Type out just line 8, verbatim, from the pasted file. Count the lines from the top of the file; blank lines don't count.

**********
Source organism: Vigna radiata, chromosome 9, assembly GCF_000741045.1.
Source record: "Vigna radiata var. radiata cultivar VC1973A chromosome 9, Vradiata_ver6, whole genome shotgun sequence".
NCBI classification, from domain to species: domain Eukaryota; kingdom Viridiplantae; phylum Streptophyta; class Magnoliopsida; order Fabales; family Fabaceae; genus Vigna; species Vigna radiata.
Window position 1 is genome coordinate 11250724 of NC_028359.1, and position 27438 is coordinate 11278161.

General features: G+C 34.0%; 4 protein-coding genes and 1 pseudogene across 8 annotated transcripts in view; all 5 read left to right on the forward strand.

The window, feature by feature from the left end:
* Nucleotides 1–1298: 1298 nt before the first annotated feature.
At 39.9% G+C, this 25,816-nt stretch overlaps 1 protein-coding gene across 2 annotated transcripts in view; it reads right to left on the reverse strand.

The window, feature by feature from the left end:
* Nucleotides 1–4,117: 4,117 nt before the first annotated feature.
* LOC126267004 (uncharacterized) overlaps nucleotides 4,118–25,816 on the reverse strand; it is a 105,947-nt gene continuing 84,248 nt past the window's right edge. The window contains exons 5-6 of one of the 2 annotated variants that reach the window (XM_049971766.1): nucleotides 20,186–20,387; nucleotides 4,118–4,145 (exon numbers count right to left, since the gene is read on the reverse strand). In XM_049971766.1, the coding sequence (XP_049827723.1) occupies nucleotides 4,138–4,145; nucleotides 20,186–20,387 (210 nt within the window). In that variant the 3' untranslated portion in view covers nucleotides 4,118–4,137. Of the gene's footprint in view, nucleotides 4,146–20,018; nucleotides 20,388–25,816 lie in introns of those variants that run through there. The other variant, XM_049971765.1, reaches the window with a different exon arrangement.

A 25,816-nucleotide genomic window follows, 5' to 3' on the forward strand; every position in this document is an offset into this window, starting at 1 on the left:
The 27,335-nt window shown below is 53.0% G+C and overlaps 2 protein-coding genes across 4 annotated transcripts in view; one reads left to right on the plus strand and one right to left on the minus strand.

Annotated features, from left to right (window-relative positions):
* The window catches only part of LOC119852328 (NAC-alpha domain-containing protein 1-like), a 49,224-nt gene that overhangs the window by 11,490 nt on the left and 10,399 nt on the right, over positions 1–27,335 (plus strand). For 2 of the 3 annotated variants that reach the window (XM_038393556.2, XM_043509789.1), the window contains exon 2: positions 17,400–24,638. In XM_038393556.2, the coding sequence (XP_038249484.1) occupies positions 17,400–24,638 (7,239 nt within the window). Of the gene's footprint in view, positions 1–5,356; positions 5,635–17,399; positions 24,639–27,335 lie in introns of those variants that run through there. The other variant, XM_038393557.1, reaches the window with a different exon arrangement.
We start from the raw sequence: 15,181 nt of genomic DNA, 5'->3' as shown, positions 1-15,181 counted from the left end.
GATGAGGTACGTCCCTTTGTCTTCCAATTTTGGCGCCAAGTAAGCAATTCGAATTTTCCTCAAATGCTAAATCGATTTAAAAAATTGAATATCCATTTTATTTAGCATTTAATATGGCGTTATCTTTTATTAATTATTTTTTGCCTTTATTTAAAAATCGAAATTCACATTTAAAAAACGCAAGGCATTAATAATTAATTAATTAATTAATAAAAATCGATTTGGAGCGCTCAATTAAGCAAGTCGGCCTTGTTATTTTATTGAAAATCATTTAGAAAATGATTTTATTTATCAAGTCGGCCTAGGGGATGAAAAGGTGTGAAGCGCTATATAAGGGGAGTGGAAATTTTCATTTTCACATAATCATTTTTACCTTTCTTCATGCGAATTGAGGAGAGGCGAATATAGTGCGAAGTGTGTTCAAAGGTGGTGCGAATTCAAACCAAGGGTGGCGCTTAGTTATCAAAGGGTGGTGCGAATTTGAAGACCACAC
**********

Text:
At 39.9% G+C, this 25,816-nt stretch overlaps 1 protein-coding gene across 2 annotated transcripts in view; it reads right to left on the reverse strand.